This is a great slider at a relatively inexpensive cost. It can easily support the weight of any of my Sony mirrorless cameras and is silky smooth! It comes with tools, has plenty of adjustment options and even comes with a huge high quality carrying case which I now use for my slider, tripod, monopod and a light stand. Benro coming through correct with this one!
I have these on every support system I own. They're very reliable and I have a bunch of 501PL plates on my cameras, lenses, tripod heads, monopod, glidecam, and slider so I can easily jump from one system to the next.
I got these on Amazon for pretty cheap. Theyre good quality light stands which I haven't had any problems with for the year or two I've had them.
I was looking for a more lightweight but still full sized tripod and this seems to do the job well. The legs are a bit skinny and could be a bit flimsy when doing a lot of movement but as far as holding a DSLR with a 70-200mm f/2.8, it works great. I got this for a crazy deal on B&H when it was going out of stock so it isn't available new anymore but it's replaced by the MK290XTC3.
I use this with my Manfrotto 294 sticks and they work great together. This is a medium sized fluid head and I prefer it over the Manfrotto equivalent since its a bit more solid and has more adjustment options to make your movements as smooth as possible.
I bought this to have a TTL flash without spending the $500+ on the Canon version. I can honestly say that these are the best flash guns you can get, especially for the price.
After my Sunpak flashes decided to simultaneously die on me, I discovered these Canon clone flashes with great reviews at a fraction of the price of the Canon versions. I quickly bought 3 of them and I highly recommend these flashes. I've had them for a couple of years now and they haven't failed me once. The beauty of these are that they're pretty much disposable. If one falls off a lightstand and smashes, you can easily get a new one for well under $100.
To go along with my Yongnuo Flashes, I also invested in their triggers as well and decided to sell my Pocket Wizards. Most of my flashes have built in receivers, but these are both tranceivers so they could be used on either end. I use them as transmitters on my camera and you can even use them as a wireless trigger for your camera which I find to be the coolest feature. I did a whole article for Skatelife.tv taking pictures of myself skating with these triggers.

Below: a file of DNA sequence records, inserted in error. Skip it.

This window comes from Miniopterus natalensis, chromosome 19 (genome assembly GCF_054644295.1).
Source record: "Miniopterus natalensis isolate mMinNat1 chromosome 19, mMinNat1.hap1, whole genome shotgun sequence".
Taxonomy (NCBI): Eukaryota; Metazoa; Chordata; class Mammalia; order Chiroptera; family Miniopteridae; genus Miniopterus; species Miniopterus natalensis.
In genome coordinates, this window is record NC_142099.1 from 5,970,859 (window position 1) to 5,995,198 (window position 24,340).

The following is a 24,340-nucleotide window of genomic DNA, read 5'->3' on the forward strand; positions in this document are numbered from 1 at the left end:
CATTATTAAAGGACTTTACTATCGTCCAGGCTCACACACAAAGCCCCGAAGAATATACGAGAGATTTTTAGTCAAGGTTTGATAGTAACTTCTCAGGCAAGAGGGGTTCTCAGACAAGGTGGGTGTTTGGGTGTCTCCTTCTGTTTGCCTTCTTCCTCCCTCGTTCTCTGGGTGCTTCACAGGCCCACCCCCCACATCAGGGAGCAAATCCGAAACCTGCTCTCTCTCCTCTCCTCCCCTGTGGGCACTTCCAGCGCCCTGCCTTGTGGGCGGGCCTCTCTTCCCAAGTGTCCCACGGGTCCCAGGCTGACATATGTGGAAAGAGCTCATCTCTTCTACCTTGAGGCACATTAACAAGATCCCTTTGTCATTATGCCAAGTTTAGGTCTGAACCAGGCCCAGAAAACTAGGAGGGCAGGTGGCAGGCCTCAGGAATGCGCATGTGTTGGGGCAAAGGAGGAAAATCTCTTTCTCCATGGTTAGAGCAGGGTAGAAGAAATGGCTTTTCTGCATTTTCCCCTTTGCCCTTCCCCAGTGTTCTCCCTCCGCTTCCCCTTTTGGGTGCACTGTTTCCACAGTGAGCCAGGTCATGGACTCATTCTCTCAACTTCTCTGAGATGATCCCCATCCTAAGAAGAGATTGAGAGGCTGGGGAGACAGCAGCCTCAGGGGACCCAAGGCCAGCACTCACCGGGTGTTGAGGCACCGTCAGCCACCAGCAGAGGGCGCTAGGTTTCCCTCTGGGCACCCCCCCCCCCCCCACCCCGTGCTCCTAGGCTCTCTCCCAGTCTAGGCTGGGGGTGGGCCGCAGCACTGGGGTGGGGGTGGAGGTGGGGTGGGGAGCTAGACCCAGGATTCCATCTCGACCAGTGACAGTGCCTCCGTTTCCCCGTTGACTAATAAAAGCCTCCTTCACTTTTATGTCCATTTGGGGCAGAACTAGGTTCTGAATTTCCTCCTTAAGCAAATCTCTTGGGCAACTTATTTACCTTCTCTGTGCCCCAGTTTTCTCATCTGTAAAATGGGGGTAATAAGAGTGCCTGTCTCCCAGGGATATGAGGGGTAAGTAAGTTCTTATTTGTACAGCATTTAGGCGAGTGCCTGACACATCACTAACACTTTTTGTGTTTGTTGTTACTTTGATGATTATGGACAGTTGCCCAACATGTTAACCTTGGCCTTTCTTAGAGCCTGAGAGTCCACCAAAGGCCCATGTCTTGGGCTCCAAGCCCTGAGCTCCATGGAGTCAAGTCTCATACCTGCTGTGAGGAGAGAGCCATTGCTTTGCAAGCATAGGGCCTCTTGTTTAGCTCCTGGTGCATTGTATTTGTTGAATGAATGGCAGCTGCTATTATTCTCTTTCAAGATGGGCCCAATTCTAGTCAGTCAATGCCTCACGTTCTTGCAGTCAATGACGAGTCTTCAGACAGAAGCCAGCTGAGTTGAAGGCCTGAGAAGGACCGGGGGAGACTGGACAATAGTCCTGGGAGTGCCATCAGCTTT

I have a couple of these 250 watt lights and they're great lights for the price. They're tiny and have great functionality. You can mount umbrellas to them, barn doors, gels, etc. They also have a flood mode and spot mode depending on how you want to spread the light.
As far as LEDs go, I feel like this is the best deal out there. This is the Yongnuo equivalent of LEDs (Even though Yongnuo makes LEDs also, these are still cheaper) They're super inexpensive, have a dimmer knob, and can be used with AA batteries or Sony Batteries. The only flaw is that you can't change the color temperature, but it does come with gels to help with that. Like the Yongnuo flashes, these are disposable. If one falls and smashes, its only about $20 for a new one.
After I chipped the front element of my Tamron 24-70mm within the first week, I decided to put UV filters on all my lenses! I don't believe in getting the cheapest filters you can buy since it'll affect the image quality of your lens, but I found these filters at Best Buy so they're easy to get and as far as multi coated filters so, they're good quality for the price.
I use the Platinum MC UV filters on almost all my lenses, but they only make them up to 77mm. So for my 82mm lenses, I use these Hoya multi coated UV filters. They're slim enough to where I don't see any vignetting on my Canon 16-35mm Lens. My only problem with these is that they're tough to clean with just a lens cloth, you really need to get in there.
I decided to splurge on a B+W filter and it's def worth the money. As soon as you pick up a B+W filter you can tell its quality. I use this filter for almost anything I shoot outdoors with a sky in the shot. I mainly use it on my Canon 16-35mm and it works perfect on that lens with no vignetting.